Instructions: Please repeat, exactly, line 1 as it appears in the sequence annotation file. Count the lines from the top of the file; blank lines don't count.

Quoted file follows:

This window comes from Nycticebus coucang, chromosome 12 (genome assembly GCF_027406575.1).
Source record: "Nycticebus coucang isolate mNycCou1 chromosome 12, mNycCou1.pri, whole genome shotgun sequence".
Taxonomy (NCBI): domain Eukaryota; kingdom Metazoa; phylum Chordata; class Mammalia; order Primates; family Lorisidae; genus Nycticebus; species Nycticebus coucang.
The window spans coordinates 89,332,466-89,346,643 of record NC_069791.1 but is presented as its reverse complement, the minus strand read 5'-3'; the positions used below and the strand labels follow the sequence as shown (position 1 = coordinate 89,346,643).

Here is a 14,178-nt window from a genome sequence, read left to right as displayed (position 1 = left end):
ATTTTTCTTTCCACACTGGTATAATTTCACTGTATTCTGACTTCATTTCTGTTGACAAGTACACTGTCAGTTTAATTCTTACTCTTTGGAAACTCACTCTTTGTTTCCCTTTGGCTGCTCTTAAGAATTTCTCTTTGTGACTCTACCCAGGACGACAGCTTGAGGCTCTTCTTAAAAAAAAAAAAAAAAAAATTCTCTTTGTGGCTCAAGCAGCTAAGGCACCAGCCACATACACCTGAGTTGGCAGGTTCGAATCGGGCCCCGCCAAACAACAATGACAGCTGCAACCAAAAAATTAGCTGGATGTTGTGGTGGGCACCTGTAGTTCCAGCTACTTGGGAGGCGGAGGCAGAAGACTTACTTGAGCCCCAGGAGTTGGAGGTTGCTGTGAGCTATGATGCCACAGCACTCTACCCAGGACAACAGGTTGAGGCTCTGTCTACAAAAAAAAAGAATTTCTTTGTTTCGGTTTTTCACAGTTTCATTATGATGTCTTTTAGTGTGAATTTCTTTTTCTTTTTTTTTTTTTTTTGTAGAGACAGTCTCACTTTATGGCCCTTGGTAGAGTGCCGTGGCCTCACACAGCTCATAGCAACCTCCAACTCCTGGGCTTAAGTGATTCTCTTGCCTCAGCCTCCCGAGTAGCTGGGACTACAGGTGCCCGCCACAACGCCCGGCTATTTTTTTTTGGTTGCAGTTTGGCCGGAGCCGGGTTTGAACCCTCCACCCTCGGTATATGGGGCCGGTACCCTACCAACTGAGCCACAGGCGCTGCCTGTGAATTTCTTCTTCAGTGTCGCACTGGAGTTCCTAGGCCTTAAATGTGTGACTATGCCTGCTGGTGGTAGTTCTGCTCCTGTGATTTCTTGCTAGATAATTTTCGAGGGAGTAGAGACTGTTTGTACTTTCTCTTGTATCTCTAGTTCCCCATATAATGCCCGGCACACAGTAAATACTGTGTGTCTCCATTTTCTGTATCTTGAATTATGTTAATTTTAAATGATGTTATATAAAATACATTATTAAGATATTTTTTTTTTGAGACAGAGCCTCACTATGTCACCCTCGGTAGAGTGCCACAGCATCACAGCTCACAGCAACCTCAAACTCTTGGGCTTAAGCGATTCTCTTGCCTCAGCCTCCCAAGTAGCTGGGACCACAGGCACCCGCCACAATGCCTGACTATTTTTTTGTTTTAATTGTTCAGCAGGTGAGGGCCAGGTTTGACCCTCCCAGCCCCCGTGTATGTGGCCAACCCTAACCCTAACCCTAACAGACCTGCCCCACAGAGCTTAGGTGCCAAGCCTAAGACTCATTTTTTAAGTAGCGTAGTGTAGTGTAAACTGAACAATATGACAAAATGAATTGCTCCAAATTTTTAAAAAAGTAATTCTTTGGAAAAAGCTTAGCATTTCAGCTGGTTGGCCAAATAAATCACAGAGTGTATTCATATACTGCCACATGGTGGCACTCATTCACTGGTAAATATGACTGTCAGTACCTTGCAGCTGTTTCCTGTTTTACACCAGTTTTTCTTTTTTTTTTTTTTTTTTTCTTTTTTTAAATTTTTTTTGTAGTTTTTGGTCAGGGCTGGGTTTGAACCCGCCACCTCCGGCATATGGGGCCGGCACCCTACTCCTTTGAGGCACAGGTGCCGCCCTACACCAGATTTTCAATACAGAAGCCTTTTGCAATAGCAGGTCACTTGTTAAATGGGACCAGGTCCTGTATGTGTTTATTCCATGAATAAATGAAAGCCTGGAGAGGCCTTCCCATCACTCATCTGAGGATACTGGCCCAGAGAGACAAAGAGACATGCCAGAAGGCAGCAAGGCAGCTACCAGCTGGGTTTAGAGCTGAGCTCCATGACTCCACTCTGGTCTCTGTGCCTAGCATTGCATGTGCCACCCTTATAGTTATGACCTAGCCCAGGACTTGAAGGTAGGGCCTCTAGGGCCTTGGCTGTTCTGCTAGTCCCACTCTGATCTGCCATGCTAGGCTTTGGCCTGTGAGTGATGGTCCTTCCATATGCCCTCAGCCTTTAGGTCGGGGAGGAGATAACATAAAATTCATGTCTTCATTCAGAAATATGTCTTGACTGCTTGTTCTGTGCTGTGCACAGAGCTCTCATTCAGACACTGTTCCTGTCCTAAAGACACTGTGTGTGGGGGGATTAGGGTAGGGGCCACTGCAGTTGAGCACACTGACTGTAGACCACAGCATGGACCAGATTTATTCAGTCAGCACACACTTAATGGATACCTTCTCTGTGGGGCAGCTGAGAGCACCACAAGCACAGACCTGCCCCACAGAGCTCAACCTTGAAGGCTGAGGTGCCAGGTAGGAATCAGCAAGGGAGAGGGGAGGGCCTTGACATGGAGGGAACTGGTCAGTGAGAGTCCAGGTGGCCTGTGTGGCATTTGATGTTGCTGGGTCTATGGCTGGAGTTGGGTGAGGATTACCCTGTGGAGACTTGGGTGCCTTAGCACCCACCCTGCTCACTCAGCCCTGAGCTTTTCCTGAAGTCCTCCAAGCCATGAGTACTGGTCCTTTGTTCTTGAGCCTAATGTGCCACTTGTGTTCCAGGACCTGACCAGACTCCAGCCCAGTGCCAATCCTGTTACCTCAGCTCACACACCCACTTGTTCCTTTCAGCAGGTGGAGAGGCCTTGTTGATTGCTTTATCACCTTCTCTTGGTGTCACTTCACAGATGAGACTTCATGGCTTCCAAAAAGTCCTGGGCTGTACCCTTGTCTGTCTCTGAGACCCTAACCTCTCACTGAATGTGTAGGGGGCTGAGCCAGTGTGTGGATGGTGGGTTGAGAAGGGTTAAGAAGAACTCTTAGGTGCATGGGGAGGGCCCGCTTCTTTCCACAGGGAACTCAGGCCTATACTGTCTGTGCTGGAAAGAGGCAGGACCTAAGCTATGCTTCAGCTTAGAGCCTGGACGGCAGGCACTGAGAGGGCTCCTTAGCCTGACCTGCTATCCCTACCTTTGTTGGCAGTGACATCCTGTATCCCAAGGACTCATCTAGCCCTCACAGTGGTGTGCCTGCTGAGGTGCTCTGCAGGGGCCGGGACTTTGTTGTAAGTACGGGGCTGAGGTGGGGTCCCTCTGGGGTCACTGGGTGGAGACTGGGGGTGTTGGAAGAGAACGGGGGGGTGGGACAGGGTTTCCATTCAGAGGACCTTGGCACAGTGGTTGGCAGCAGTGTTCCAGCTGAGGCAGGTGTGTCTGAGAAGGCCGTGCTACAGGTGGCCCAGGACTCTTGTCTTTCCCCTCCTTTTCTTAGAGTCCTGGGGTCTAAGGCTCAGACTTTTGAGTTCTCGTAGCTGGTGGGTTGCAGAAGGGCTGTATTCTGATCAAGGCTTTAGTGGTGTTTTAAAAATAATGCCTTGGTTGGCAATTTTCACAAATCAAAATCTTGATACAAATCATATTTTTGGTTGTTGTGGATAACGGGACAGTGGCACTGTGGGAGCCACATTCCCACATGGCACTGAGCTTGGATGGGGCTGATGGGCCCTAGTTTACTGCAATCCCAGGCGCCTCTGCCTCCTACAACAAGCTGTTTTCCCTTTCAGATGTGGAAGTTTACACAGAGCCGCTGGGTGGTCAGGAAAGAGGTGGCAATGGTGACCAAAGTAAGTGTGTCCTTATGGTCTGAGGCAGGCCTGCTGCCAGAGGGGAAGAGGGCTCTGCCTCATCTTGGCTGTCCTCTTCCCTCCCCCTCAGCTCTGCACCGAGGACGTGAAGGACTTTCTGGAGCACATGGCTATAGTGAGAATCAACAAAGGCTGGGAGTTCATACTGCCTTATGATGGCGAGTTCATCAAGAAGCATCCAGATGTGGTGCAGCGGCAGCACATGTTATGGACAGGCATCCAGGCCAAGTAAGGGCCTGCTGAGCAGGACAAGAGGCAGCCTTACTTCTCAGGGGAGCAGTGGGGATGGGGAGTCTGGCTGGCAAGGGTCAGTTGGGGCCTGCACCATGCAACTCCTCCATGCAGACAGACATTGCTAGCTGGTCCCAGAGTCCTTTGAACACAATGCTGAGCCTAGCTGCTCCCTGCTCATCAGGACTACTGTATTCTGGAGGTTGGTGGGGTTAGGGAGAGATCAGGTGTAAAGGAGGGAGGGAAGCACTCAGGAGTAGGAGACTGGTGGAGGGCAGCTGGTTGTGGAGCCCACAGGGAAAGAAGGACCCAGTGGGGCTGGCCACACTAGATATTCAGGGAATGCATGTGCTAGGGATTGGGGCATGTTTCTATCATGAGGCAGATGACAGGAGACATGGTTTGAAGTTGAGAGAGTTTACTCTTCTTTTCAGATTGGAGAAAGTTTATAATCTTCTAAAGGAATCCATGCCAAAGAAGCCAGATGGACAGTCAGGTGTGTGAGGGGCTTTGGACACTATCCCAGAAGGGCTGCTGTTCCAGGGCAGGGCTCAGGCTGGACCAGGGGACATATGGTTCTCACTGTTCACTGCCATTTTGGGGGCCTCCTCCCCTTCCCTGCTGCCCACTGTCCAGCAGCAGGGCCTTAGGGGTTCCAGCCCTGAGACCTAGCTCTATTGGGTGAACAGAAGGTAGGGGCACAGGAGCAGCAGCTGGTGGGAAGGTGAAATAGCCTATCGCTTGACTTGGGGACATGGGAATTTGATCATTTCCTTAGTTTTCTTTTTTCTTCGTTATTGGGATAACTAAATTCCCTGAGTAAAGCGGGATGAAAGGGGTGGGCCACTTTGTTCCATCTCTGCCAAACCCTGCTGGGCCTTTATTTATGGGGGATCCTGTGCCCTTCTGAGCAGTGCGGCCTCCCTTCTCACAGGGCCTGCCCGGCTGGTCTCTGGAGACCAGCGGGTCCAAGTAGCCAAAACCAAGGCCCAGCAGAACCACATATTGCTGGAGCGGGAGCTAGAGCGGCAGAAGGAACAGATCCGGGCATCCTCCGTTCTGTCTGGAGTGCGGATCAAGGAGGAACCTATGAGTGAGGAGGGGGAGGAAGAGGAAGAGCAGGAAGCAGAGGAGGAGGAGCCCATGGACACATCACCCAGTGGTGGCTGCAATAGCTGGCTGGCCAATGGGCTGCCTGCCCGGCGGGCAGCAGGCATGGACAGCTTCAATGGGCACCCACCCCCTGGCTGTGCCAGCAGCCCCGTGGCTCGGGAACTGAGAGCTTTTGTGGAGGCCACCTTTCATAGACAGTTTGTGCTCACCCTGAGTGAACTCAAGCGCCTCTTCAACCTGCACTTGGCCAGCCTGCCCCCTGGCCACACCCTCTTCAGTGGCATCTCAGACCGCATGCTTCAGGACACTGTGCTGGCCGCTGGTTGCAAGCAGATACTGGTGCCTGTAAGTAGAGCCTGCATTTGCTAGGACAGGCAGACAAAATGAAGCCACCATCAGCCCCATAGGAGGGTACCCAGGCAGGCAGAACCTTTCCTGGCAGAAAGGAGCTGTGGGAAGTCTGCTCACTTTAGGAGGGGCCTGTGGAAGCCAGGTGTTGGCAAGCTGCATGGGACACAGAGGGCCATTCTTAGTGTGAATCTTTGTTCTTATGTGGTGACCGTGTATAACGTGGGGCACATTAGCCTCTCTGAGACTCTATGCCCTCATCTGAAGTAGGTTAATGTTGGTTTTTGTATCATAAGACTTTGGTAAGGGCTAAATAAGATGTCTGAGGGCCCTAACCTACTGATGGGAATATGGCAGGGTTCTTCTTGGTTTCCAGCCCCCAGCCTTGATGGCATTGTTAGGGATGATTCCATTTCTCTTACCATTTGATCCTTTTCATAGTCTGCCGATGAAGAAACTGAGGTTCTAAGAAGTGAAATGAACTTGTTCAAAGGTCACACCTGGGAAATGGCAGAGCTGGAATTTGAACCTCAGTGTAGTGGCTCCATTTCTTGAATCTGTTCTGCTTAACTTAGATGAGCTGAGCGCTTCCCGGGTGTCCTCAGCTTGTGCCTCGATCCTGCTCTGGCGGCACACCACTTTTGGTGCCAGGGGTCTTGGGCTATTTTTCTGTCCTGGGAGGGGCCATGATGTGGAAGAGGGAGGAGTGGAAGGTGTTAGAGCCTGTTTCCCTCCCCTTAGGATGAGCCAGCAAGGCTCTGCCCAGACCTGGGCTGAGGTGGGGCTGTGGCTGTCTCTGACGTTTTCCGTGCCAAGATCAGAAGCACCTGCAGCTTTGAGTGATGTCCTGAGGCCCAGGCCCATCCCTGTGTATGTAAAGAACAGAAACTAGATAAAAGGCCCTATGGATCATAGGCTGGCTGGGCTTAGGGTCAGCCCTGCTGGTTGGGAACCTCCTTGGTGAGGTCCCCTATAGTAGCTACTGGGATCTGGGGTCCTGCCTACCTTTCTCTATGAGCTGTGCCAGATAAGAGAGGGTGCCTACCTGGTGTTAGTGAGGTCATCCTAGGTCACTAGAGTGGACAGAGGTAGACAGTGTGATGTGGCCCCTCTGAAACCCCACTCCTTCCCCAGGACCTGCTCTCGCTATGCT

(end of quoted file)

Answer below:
This window comes from Nycticebus coucang, chromosome 12 (genome assembly GCF_027406575.1).